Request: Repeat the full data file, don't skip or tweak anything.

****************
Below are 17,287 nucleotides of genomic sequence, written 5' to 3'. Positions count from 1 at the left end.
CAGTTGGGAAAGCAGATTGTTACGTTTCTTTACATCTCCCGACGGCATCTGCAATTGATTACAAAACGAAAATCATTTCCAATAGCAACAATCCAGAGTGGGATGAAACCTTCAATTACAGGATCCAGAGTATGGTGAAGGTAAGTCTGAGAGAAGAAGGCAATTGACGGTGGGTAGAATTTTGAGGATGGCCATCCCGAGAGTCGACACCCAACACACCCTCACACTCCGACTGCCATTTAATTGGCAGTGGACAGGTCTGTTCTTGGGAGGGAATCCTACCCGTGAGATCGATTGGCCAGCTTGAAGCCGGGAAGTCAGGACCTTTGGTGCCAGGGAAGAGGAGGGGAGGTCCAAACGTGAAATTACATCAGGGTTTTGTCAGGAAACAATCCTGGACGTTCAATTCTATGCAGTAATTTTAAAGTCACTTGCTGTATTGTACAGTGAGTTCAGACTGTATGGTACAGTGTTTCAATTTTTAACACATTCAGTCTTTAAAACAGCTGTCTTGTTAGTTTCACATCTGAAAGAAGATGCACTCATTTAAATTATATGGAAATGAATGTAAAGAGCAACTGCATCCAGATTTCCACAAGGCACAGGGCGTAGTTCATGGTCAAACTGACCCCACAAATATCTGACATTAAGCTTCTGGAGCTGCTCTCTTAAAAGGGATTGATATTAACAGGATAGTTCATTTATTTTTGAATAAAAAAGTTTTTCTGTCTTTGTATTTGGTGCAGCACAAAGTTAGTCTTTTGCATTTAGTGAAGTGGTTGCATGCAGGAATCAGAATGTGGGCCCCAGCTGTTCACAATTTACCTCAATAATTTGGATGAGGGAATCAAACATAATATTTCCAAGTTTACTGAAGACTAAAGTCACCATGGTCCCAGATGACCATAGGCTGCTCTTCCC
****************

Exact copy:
Below are 17,287 nucleotides of genomic sequence, written 5' to 3'. Positions count from 1 at the left end.
CAGTTGGGAAAGCAGATTGTTACGTTTCTTTACATCTCCCGACGGCATCTGCAATTGATTACAAAACGAAAATCATTTCCAATAGCAACAATCCAGAGTGGGATGAAACCTTCAATTACAGGATCCAGAGTATGGTGAAGGTAAGTCTGAGAGAAGAAGGCAATTGACGGTGGGTAGAATTTTGAGGATGGCCATCCCGAGAGTCGACACCCAACACACCCTCACACTCCGACTGCCATTTAATTGGCAGTGGACAGGTCTGTTCTTGGGAGGGAATCCTACCCGTGAGATCGATTGGCCAGCTTGAAGCCGGGAAGTCAGGACCTTTGGTGCCAGGGAAGAGGAGGGGAGGTCCAAACGTGAAATTACATCAGGGTTTTGTCAGGAAACAATCCTGGACGTTCAATTCTATGCAGTAATTTTAAAGTCACTTGCTGTATTGTACAGTGAGTTCAGACTGTATGGTACAGTGTTTCAATTTTTAACACATTCAGTCTTTAAAACAGCTGTCTTGTTAGTTTCACATCTGAAAGAAGATGCACTCATTTAAATTATATGGAAATGAATGTAAAGAGCAACTGCATCCAGATTTCCACAAGGCACAGGGCGTAGTTCATGGTCAAACTGACCCCACAAATATCTGACATTAAGCTTCTGGAGCTGCTCTCTTAAAAGGGATTGATATTAACAGGATAGTTCATTTATTTTTGAATAAAAAAGTTTTTCTGTCTTTGTATTTGGTGCAGCACAAAGTTAGTCTTTTGCATTTAGTGAAGTGGTTGCATGCAGGAATCAGAATGTGGGCCCCAGCTGTTCACAATTTACCTCAATAATTTGGATGAGGGAATCAAACATAATATTTCCAAGTTTACTGAAGACTAAAGTCACCATGGTCCCAGATGACCATAGGCTGCTCTTCCC